paniment of lifteen lusty voices. What excitement we had concocting our
own recipes to try out on the rest of the hunch at mealtimesl Then there was
the time we tramped all through a CCC camp in the heat only to he served
a huge harrel of steaming hot chocolate at lunch, or the day we spent at the
dairy farm sweeping out cowsheds, etc., enjoying the delicious smells of the
herdl The local ninth grade paid us a visit one night, hringing along their girl
yodler, and introducing us to that fascinating game, winkem. Rememloer how
heautifully Ralph winked? Thats when we discovered that Hl'lutch found
He-len splen-didln And then there was the church supper-of all emhar-
rassing moments that was the worstl Can Nancy and Helen ever forget how
Mr. Macys ears turned pink, red, and purpie all at once as Miss Cahn told
him the strange details? frlihis was the same Miss Cahn whom we affection-
ately called 'Stinkyn after a few days in the country air.l Sleeping in two
and three tiered herths was fun, especially on straw mattresses made much
more comljortahle hy the addition of a coupie of hoxes of crackers and a few
hottles of Pepsi-Cola tucked under the sheets. Qur illustrious principal made
a strange ghost climhing up the ladder to tne third tier in her nightgown at
midnight. fThe girls just couldnit keep quietl You girls who were involved
in that shower incident-do you realize now that walls are not always sound-
Page 28 text:
stage in Anclrocles and the Lion clad in what were supposed to he Roman
togas, hut loolced suspiciously lilce dainty white shortsl ln spite ol our giggles
the play was a success, and so was the Ballad for Americans. p
First aid lcept us husy during cluh periods, and one could usually catch
sight of an eager group of First aiders happily attaclcing the victim of the day
with all manner of wiclced loolcing handages.
And then along came the eleventh grade. Vxfe couldnlt helieve that next
year we,d he seniorsl I
Square dancing toolc possession of Bentley and echoes of 'U'The Lady
,Round the laadyn followed us everywhere. We presented our version ol the
"Three Blind Ratsn: Hitler, Mussolini, and Hirohito, in the Thansgiving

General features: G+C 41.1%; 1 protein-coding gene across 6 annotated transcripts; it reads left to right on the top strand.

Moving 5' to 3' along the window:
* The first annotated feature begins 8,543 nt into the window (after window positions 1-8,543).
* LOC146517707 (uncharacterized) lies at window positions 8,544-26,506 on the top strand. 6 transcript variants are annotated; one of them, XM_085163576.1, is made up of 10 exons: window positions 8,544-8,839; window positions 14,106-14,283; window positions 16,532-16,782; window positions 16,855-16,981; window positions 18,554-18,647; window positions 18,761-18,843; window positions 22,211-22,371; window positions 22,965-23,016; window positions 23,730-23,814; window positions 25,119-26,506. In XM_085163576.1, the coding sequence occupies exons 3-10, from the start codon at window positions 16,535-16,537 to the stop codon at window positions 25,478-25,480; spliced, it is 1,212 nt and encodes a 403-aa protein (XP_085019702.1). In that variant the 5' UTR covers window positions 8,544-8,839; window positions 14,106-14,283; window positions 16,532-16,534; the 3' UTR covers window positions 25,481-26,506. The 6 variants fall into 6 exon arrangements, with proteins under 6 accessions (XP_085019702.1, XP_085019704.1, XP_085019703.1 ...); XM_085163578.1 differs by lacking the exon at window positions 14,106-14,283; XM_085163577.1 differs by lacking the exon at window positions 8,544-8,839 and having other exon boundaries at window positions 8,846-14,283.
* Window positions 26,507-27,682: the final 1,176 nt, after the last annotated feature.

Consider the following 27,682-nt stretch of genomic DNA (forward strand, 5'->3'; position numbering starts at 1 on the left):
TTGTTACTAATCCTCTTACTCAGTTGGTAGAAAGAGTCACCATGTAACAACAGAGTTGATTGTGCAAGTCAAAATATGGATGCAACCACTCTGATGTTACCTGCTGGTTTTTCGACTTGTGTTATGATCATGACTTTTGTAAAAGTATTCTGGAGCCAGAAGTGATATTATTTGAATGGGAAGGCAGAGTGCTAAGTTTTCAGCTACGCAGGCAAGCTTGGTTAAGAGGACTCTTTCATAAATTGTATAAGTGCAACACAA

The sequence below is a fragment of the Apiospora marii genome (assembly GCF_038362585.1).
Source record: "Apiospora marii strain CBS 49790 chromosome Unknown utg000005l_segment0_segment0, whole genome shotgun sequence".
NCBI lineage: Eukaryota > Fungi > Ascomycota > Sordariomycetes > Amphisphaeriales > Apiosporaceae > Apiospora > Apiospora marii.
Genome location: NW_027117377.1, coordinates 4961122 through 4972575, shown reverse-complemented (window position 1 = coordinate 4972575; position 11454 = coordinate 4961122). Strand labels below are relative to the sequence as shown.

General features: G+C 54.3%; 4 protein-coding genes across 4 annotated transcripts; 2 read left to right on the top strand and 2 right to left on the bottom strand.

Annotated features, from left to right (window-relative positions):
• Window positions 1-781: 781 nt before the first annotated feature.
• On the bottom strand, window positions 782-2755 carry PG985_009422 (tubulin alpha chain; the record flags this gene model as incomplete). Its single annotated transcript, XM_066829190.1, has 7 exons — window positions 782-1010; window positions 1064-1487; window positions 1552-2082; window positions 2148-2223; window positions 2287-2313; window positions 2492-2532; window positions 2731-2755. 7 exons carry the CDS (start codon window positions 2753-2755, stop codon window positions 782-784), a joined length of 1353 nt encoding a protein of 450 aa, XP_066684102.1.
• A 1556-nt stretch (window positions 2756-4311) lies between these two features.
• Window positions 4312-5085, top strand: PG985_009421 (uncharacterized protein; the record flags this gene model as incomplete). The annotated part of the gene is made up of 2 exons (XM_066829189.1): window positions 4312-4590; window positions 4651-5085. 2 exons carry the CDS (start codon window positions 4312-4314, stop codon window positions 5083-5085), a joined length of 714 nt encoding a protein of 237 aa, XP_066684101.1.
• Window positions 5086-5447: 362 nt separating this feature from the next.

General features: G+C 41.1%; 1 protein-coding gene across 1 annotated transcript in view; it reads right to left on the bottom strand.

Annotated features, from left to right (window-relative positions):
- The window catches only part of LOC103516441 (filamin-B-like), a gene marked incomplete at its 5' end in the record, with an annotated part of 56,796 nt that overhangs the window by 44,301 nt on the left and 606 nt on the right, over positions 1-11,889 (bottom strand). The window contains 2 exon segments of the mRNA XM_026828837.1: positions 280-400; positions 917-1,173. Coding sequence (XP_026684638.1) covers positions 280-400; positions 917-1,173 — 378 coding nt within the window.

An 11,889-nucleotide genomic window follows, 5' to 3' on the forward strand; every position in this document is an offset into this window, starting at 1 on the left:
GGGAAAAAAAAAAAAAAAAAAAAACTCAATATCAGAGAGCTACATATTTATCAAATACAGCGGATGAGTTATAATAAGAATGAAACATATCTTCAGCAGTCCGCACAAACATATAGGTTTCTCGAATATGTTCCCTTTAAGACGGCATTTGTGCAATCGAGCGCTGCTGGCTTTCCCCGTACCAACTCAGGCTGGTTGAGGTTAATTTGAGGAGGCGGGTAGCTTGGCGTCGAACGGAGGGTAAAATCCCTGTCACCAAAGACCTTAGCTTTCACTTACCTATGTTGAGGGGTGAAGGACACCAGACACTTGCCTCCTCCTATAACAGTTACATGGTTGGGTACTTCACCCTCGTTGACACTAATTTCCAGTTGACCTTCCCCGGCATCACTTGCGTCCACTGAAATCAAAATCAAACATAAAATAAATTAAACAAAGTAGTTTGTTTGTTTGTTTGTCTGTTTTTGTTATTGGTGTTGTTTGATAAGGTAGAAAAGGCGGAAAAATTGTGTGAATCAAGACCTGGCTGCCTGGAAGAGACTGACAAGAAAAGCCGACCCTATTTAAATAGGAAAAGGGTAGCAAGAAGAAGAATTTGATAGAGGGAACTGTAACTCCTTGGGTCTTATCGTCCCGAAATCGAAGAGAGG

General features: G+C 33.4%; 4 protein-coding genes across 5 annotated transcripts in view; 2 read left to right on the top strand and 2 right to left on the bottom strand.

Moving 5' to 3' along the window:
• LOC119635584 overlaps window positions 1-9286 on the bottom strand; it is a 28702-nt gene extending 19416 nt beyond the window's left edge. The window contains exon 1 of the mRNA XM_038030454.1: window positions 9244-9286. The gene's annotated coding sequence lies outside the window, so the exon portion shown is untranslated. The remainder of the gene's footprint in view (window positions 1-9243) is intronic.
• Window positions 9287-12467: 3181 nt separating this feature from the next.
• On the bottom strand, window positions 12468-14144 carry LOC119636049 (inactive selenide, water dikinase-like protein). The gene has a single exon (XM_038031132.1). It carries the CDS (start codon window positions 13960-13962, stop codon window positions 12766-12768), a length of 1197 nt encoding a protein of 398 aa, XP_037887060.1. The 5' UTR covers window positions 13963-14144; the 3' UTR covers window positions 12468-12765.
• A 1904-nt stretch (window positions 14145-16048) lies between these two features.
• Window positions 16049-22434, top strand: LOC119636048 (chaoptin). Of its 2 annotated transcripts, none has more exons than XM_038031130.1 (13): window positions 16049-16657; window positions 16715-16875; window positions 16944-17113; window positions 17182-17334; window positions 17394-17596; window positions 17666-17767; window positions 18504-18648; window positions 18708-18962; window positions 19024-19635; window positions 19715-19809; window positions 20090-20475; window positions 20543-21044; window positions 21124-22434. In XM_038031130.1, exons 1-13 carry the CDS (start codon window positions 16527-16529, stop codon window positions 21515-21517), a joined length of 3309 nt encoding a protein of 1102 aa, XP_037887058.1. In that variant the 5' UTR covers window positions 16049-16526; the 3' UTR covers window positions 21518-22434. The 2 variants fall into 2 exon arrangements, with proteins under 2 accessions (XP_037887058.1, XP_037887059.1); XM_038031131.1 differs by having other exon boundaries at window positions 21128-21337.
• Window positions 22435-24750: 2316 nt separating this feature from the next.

play, along with the contrasting view of the four allied leaders. Some of the
hits were Ulym Dreaming of a White Yvintern hy Stalin lalias Nancyl, Hlyve
Got Plenty of Nothin, H hy Chiang Kai-shelc falias Barharal , and 'lm Called
Benito, Little Benitou fwith due apologies to Gilhert and Sullivan? sung hy
lvlahel, which hrought down the house when sung to the accompaniment ol'
tears and a red hanlcy. And rememher our cute little Japanese, Betsy, singing
Hllirohito is my name. l am. the Rising Sunl
When the Stars and Stripes fly in fapan
' l'll he a setting onelu
Teams really came into their own last year. The Bolts and Boltettes hoth
tried very hard to win at least one game during the seasong and rememher what
trouhle we had trying to lceep the oranges, which were served at games exclu-
sively for the contending teams, from the violent attaclc of our hungry hoys?
We received quite a shoclc in the middle of the Key Largo production
when a shot was lired QPF haclcstage so realistically that we were sure a homh
had hurst just hehind the curtainl And there was the terrihle moment when
the halcony of Romeo and luliet almost collapsed the night of the performance.
The Junior-Senior Luncheon was a highlight of the year. Our unhappy
class treasurer, Helen, wormed dues out of us every weelc all year until we
had enough money to provide us with a decent luncheon. For a while it loolced
as though we,d have to serve it either on the sidewallq or a window sill not
heing used for victory gardening. Everywhere we went we heard the same
story: mlqhe Xvar, you lcnowf' No meat, no room, and too expensive: it
all came hacli to the Vxfar. Xve hegan to thinlc seriously of either drowning
the seniors or joining the Army to get a square meal for all of usl
And then came what we all had heen waiting lor-graduation. The
seniors were part of the alumnae, and we, we were Seniorsl
Xvell, what do you thinl: of heing SENKBRS now?